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In large corporations, departments that have little interaction

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Joined: 15 Nov 2017
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In large corporations, departments that have little interaction  [#permalink]

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New post 05 Sep 2018, 10:33
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A
B
C
D
E

Difficulty:

  55% (hard)

Question Stats:

55% (01:16) correct 45% (01:27) wrong based on 29 sessions

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In large corporations, departments that have little interaction with one another have limited knowledge of one another's challenges and capabilities. Because synergy and efficiency depend on understanding the challenges and capabilities of others, it logically follows that, in large corporations, ___________.

Which of the following best completes the passage?

A. it is not possible for most departments to work together to find synergies and efficiencies
B. only departments that interact with one another frequently can find synergies and efficiencies with one another
C. managers' claims of synergy and efficiency between departments are largely exaggerated
D. the best way to increase synergy and efficiency is to require departments to regularly interact with one another
E. without some interaction between departments there will be missed opportunities to find synergy and efficiency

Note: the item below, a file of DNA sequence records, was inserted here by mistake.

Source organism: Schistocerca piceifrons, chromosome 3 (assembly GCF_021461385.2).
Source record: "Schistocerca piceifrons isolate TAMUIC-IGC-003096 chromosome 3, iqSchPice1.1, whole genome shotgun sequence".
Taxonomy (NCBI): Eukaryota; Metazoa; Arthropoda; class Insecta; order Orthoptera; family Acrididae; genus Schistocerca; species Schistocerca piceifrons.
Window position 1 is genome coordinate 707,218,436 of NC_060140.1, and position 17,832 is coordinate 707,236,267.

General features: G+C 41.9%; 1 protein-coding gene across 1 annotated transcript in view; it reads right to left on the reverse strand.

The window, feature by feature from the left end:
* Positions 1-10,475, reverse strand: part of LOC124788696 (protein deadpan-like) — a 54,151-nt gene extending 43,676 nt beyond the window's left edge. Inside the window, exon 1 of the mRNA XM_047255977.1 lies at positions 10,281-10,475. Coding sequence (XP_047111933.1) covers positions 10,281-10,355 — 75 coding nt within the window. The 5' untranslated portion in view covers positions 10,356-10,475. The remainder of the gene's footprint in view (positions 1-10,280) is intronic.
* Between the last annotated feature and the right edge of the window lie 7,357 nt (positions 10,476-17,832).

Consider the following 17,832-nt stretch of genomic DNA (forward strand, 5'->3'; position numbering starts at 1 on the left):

Spoiler: :: OE

Official Explanation


For this "best completes the passage" problem, it is first important to diagnose what type of question you're dealing with. Here the preface to the underlined portion is "it logically follows that," indicating that this is an Inference problem, so your correct answer must be true based on the premises. The "must be true" inference standard will be instrumental in your assessment of many incorrect answers as you employ process-of-elimination.

For choice A, recognize that you don't know whether most departments in most large companies interact regularly with one another. If they do - something not at all ruled out by the premises - then it could be expected that most departments will find synergies and efficiencies. This valid hypothetical situation rules out A.

For choice B, notice the strong language with "only" and the blander language with "find (some) synergies and efficiencies." Is it possible for at least some departments who only have limited knowledge of one another to find some synergies and efficiencies? Certainly it must be possible - the premises do not rule it out - so this choice falls victim to the extreme "only" language.

Choice C goes far beyond the scope of the argument, which doesn't even mention managers' claims of synergy and efficiency. Could it be that managers only claim these successes when synergy really happens because of large-scale interaction between departments? The premises don't rule this out - again you don't know anything about managers' claims - so C does not have to be true.

Choice D uses extreme language - "the best way" - and is therefore easier to attack. What if mandatory frequent interaction is a good way to increase synergy and efficiency, but the best way is for corporate structures to ensure that such interaction happens naturally? Choice D is incorrect.

Choice E has the benefit of soft language - without some interaction there will be (some) missed opportunities. This must be true, as more knowledge from more interaction would lead to more synergy, so relying on limited knowledge and interaction will mean that "some" missed opportunities would have to be true. Choice E is correct.